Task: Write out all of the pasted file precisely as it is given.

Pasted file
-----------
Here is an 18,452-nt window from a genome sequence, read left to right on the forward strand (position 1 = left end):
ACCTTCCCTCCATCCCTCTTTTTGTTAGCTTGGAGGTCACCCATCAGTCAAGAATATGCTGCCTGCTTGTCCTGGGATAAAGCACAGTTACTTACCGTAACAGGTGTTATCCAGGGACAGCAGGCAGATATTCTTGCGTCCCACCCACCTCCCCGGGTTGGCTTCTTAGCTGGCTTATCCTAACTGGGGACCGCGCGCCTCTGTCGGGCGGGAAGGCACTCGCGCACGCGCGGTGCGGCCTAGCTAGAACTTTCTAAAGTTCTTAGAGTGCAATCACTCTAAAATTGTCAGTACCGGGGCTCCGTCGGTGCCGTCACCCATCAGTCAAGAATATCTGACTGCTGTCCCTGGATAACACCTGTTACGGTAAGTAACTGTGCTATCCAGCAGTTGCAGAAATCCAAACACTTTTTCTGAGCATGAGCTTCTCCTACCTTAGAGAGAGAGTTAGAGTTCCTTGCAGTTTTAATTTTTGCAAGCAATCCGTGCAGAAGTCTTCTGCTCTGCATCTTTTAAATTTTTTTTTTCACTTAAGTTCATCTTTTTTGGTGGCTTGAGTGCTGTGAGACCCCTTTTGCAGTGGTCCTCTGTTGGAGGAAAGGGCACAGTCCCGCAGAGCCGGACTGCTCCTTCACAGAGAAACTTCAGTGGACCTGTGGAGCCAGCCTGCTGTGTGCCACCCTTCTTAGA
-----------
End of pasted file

Here is an 18,452-nt window from a genome sequence, read left to right on the forward strand (position 1 = left end):
ACCTTCCCTCCATCCCTCTTTTTGTTAGCTTGGAGGTCACCCATCAGTCAAGAATATGCTGCCTGCTTGTCCTGGGATAAAGCACAGTTACTTACCGTAACAGGTGTTATCCAGGGACAGCAGGCAGATATTCTTGCGTCCCACCCACCTCCCCGGGTTGGCTTCTTAGCTGGCTTATCCTAACTGGGGACCGCGCGCCTCTGTCGGGCGGGAAGGCACTCGCGCACGCGCGGTGCGGCCTAGCTAGAACTTTCTAAAGTTCTTAGAGTGCAATCACTCTAAAATTGTCAGTACCGGGGCTCCGTCGGTGCCGTCACCCATCAGTCAAGAATATCTGACTGCTGTCCCTGGATAACACCTGTTACGGTAAGTAACTGTGCTATCCAGCAGTTGCAGAAATCCAAACACTTTTTCTGAGCATGAGCTTCTCCTACCTTAGAGAGAGAGTTAGAGTTCCTTGCAGTTTTAATTTTTGCAAGCAATCCGTGCAGAAGTCTTCTGCTCTGCATCTTTTAAATTTTTTTTTTCACTTAAGTTCATCTTTTTTGGTGGCTTGAGTGCTGTGAGACCCCTTTTGCAGTGGTCCTCTGTTGGAGGAAAGGGCACAGTCCCGCAGAGCCGGACTGCTCCTTCACAGAGAAACTTCAGTGGACCTGTGGAGCCAGCCTGCTGTGTGCCACCCTTCTTAGA